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- More from Tony Gordon
Often when we embark on an endeavor, a signal is received.
Go back, the signal says; change course, retreat.
The bold press onward, the prudent come up with another plan. And the bold can wind up in handcuffs.
Such was the recent case of Averkios Livas of Grayslake, who tried just a little too hard to get his brother out of jail.
Assistant State's Attorney James Newman said Livas' brother was picked up on a Cook County arrest warrant on Feb. 11, and needed $1,000 to get out of the local hoosegow.
Livas told police that he went to an automated teller machine and withdrew $1,000, all in $20 bills, and headed to Waukegan to spring his sibling.
But as the officer at the booking desk was counting the money, he pointed out to Livas that one of the $20s he was offering was a fake.
"Truly bogus," Newman said. "Wrong size, wrong color, nothing about it was right."
Not wanting to press the issue, the booking officer gave the bill back to Livas and told him to come up with a real bill to complete the bond transaction.
Livas went first to a restaurant across the street from the jail to swap the bill for a real $20, Newman said, but the cashier spotted the fake and also sent Livas packing.
Livas left the restaurant but did not go far, Newman said, as he tried to exchange it with some people in the parking lot who also turned him down.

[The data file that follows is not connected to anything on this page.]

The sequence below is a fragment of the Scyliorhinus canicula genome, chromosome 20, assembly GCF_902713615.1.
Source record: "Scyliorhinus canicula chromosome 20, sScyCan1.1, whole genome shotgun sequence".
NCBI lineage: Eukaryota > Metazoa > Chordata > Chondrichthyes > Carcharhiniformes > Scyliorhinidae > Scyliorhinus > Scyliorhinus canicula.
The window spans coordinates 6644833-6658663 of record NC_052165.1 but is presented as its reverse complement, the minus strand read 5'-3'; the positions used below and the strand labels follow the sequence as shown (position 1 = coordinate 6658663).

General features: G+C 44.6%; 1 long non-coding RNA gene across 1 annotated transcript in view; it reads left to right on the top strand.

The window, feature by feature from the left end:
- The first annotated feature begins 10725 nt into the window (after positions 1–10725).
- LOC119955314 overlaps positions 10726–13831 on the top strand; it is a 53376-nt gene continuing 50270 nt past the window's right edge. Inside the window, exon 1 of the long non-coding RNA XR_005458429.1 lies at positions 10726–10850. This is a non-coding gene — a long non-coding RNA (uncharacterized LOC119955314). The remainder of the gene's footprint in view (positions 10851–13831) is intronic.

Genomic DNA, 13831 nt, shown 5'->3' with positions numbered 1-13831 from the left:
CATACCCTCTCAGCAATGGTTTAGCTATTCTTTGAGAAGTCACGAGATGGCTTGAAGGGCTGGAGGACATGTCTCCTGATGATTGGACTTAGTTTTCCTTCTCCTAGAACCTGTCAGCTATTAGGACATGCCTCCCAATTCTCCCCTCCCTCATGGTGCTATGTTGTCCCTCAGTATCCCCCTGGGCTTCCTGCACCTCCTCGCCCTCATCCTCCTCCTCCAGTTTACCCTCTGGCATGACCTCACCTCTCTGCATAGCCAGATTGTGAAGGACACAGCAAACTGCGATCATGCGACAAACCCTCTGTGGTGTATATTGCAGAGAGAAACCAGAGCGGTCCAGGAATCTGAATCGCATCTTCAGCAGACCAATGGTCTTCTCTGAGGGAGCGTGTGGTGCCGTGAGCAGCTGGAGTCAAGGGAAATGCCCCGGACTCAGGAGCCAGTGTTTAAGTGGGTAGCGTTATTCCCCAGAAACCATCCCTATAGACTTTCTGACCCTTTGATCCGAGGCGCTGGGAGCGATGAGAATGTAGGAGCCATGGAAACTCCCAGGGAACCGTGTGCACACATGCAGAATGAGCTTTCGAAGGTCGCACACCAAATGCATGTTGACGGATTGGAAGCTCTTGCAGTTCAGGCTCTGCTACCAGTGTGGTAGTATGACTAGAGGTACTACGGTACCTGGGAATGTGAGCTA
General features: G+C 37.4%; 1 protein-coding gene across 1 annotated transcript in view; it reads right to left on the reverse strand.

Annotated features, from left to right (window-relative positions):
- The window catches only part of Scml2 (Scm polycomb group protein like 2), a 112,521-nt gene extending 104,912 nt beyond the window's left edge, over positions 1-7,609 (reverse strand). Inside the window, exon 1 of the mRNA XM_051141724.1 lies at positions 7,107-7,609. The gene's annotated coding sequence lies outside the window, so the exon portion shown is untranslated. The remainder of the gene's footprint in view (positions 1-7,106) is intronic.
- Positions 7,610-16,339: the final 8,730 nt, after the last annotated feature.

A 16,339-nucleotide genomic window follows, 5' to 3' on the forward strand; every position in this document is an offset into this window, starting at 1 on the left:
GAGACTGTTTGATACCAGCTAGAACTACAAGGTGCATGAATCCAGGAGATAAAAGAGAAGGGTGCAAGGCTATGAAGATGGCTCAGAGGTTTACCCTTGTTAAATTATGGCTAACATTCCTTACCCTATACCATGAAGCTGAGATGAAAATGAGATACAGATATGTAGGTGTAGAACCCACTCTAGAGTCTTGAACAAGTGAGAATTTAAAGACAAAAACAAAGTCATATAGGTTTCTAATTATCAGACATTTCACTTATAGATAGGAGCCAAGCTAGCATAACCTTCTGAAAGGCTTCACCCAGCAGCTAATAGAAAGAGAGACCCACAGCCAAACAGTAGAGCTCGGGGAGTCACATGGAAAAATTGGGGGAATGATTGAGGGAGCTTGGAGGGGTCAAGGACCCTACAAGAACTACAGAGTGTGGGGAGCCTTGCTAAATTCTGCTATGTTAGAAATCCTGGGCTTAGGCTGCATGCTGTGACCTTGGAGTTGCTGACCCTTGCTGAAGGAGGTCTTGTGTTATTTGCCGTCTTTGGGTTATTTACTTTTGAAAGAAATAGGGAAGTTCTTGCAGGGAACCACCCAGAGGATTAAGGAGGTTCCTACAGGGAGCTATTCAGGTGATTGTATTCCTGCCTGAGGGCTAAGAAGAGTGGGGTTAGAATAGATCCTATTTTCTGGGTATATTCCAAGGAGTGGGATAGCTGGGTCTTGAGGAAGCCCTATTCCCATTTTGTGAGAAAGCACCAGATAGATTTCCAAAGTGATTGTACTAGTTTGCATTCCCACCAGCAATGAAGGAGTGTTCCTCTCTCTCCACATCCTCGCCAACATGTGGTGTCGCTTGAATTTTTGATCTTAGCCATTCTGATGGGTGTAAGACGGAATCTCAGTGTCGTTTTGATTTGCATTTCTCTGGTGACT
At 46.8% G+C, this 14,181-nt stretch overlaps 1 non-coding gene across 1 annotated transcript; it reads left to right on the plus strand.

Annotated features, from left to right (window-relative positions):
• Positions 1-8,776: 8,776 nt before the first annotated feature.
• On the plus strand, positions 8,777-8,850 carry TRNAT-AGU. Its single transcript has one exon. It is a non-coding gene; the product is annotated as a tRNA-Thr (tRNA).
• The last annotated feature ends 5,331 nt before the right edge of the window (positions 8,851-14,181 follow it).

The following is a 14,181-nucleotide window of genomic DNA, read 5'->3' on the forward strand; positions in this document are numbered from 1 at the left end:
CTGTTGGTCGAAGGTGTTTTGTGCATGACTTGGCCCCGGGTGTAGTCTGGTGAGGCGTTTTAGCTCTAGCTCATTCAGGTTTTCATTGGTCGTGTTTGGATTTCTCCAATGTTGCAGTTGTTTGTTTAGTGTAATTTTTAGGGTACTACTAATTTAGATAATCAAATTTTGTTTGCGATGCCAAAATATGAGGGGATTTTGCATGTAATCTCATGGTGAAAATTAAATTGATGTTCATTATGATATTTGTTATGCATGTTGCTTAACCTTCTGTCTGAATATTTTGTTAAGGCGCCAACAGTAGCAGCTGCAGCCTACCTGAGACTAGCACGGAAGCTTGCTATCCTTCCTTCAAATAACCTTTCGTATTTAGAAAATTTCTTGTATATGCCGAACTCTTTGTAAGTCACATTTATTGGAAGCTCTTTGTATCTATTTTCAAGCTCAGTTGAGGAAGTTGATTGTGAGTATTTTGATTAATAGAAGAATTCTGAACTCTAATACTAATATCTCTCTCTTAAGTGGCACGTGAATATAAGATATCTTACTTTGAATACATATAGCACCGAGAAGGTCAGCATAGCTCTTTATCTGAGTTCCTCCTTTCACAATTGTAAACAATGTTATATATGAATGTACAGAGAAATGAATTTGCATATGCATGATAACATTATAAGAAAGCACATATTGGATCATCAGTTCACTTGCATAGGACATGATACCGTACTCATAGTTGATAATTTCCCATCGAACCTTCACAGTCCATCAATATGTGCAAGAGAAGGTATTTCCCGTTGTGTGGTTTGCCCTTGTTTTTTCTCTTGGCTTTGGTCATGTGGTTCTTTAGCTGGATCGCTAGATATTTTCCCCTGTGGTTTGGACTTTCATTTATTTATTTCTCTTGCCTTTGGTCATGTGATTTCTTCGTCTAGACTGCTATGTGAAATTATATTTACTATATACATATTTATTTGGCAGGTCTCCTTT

Rather than throw in the towel and find someplace to get 20 more real dollars, Newman said Livas returned to the jail with the fake $20 buried in the stack of real money he had.
A second officer also spotted the fake bill, conferred with the first officer who had caught it and the decision was made to bring the little charade to a halt.
Livas was charged with forgery, and last week was placed on probation for a year when he agreed to plead guilty to attempted forgery.
Newman said Livas was also ordered to complete 150 hours of public service and to pay a fine of 500 actual dollars.
A good walk:
A sizable crowd turned out May 15 for the Champions 4 Children Walk at the Lakewood Forest Preserve.
A fundraiser to support the Lake County Children's Advocacy Center, participants were given the choice between walking 2.5 or 5 miles to support the investigation and prosecution of child abuse cases.
Center Director Laura Notson said the receipts were still be tallied last week, but she believed substantial funds had been raised to offset pending budget cuts.
One of the striders in support of the center was Chief Circuit Judge Victoria Rossetti, who was part of the committee that created the center in 1987 when she was an assistant state's attorney.
"I was really encouraged by all the members of the public who came out to participate," Rossetti said. "They do important work at the center, and it is gratifying to see so many people who appreciate that."
If you could not make the walk in the woods but would still like to contribute, please call (847) 377-3155.